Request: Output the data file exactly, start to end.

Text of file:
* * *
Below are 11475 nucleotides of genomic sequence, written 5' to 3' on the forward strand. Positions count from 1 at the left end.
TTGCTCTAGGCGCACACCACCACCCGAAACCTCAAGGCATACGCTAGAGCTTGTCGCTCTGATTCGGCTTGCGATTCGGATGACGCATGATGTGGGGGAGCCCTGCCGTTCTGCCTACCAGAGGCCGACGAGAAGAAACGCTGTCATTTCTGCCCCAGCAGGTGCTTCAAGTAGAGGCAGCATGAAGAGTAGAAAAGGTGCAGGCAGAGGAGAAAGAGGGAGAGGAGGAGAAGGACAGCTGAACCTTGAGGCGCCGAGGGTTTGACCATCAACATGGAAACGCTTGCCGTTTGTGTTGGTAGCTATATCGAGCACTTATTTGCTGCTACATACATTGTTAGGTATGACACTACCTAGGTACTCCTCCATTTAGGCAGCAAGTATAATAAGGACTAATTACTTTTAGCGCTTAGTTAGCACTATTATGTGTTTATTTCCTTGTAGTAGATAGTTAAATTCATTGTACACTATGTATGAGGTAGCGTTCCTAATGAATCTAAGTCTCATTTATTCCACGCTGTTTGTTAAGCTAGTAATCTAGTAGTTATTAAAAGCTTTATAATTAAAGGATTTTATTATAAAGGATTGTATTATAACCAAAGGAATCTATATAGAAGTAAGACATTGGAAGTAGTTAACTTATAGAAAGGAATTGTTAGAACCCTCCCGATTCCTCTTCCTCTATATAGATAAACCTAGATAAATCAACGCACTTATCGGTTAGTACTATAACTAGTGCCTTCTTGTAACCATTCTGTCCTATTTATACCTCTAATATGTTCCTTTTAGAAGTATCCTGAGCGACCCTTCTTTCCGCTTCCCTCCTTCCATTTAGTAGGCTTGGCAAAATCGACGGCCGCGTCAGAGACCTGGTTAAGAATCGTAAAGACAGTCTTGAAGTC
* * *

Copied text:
Below are 11475 nucleotides of genomic sequence, written 5' to 3' on the forward strand. Positions count from 1 at the left end.
TTGCTCTAGGCGCACACCACCACCCGAAACCTCAAGGCATACGCTAGAGCTTGTCGCTCTGATTCGGCTTGCGATTCGGATGACGCATGATGTGGGGGAGCCCTGCCGTTCTGCCTACCAGAGGCCGACGAGAAGAAACGCTGTCATTTCTGCCCCAGCAGGTGCTTCAAGTAGAGGCAGCATGAAGAGTAGAAAAGGTGCAGGCAGAGGAGAAAGAGGGAGAGGAGGAGAAGGACAGCTGAACCTTGAGGCGCCGAGGGTTTGACCATCAACATGGAAACGCTTGCCGTTTGTGTTGGTAGCTATATCGAGCACTTATTTGCTGCTACATACATTGTTAGGTATGACACTACCTAGGTACTCCTCCATTTAGGCAGCAAGTATAATAAGGACTAATTACTTTTAGCGCTTAGTTAGCACTATTATGTGTTTATTTCCTTGTAGTAGATAGTTAAATTCATTGTACACTATGTATGAGGTAGCGTTCCTAATGAATCTAAGTCTCATTTATTCCACGCTGTTTGTTAAGCTAGTAATCTAGTAGTTATTAAAAGCTTTATAATTAAAGGATTTTATTATAAAGGATTGTATTATAACCAAAGGAATCTATATAGAAGTAAGACATTGGAAGTAGTTAACTTATAGAAAGGAATTGTTAGAACCCTCCCGATTCCTCTTCCTCTATATAGATAAACCTAGATAAATCAACGCACTTATCGGTTAGTACTATAACTAGTGCCTTCTTGTAACCATTCTGTCCTATTTATACCTCTAATATGTTCCTTTTAGAAGTATCCTGAGCGACCCTTCTTTCCGCTTCCCTCCTTCCATTTAGTAGGCTTGGCAAAATCGACGGCCGCGTCAGAGACCTGGTTAAGAATCGTAAAGACAGTCTTGAAGTC